Investing in people: The cornerstone of progress

In the face of globally disruptive megatrends — from technological advances to climate change — the necessity of this transformative approach becomes all the more evident. For too long, policies have been fragmented, often catering to one aspect of progress while neglecting others. To navigate this successfully, we need to craft new strategies that are versatile, dynamic, and comprehensive, anticipating the multifaceted challenges of the modern world.

Central to this narrative is the emphasis on creating avenues for decent work and promoting lifelong learning. These aren't mere buzzwords, they're pillars of sustainable economic progress. By nurturing human capabilities, societies empower individuals to not only participate in dynamic labour markets but also to innovate, adapt, and flourish.

Progressive investments in areas like education, skills development, health, and overall well-being are strategic imperatives. This will not only ensure labour-force participation but also amplify their potential to create, contribute, and drive meaningful economic value. The dividends of such investments manifest in the form of better livelihood opportunities, increased innovation, and a more resilient and adaptable society.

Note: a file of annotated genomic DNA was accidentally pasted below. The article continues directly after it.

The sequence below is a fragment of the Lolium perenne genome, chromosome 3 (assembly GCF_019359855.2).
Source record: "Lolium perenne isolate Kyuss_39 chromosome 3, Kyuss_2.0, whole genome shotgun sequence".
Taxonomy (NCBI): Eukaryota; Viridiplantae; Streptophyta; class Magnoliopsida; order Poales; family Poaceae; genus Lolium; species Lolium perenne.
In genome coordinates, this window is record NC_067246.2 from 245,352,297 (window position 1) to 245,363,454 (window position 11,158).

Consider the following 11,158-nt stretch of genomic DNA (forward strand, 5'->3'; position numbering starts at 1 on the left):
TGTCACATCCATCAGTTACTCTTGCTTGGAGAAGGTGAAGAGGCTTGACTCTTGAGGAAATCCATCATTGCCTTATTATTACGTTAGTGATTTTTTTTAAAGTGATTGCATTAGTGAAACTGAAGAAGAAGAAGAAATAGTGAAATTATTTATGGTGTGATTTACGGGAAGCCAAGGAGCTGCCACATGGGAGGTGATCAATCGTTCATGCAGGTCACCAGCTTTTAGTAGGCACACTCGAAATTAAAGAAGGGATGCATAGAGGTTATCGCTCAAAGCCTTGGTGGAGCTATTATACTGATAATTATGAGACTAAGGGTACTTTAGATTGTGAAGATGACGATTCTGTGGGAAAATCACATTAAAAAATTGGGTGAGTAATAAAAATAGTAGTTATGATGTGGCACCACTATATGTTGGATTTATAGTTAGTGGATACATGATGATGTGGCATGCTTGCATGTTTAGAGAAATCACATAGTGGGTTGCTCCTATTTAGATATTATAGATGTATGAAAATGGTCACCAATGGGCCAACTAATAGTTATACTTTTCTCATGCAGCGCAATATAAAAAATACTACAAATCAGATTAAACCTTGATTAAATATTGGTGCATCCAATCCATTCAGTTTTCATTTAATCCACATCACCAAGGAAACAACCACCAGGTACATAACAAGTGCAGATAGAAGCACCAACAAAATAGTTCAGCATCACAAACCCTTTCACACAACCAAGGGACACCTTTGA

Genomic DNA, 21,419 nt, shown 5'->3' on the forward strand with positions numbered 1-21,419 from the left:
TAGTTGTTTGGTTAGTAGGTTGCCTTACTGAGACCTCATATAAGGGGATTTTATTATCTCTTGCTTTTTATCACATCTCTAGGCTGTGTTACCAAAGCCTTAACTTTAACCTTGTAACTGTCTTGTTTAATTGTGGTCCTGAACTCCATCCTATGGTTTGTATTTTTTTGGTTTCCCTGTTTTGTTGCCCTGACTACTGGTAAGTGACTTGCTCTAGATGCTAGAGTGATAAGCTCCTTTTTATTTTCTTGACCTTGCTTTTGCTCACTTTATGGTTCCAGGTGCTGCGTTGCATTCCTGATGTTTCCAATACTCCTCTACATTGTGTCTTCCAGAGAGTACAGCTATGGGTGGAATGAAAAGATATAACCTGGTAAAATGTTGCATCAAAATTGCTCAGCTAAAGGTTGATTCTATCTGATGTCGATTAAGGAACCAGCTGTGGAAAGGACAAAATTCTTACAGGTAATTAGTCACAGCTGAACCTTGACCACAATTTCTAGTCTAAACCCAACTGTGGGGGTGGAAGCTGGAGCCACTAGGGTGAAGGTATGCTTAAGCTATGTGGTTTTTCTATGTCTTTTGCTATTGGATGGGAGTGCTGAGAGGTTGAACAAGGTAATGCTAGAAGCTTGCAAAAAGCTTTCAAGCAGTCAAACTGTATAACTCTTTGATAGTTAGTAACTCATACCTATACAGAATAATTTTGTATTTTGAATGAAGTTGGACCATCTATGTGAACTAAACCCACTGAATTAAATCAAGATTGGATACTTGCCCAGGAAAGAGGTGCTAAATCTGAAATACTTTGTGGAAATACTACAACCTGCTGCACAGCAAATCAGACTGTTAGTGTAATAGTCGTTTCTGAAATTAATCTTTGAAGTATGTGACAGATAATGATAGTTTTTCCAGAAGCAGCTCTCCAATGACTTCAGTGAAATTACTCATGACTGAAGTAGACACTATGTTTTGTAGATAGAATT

1. UNSSC and the economic transformation narrative

The intersection of socio-economic and environmental objectives presents a complex puzzle, but it's one that we must solve — and swiftly. Understanding this need, UNSSC Knowledge Centre for Sustainable Development developed and delivered the inaugural edition of a facilitated online course on Transforming Economies for Sustainable Development. In this highly selective, five-week online course, we had around 200 participants of which half were UN staff members, from over 80 countries.

We also had the privilege of being joined by some of the frontier thinkers in economic development, including Nobel Laureate Dr. Michael Spence, Prof. Jayati Ghosh, Prof. Adil Najam, and Dr. Kunal Sen. Also enriching our programme with their insights were Dr. Joy Kategekwa, Max Lawson, Nabil Ahmed, and Dr. Basani Baloyi.

Here are some of their reflections:


Read more about this course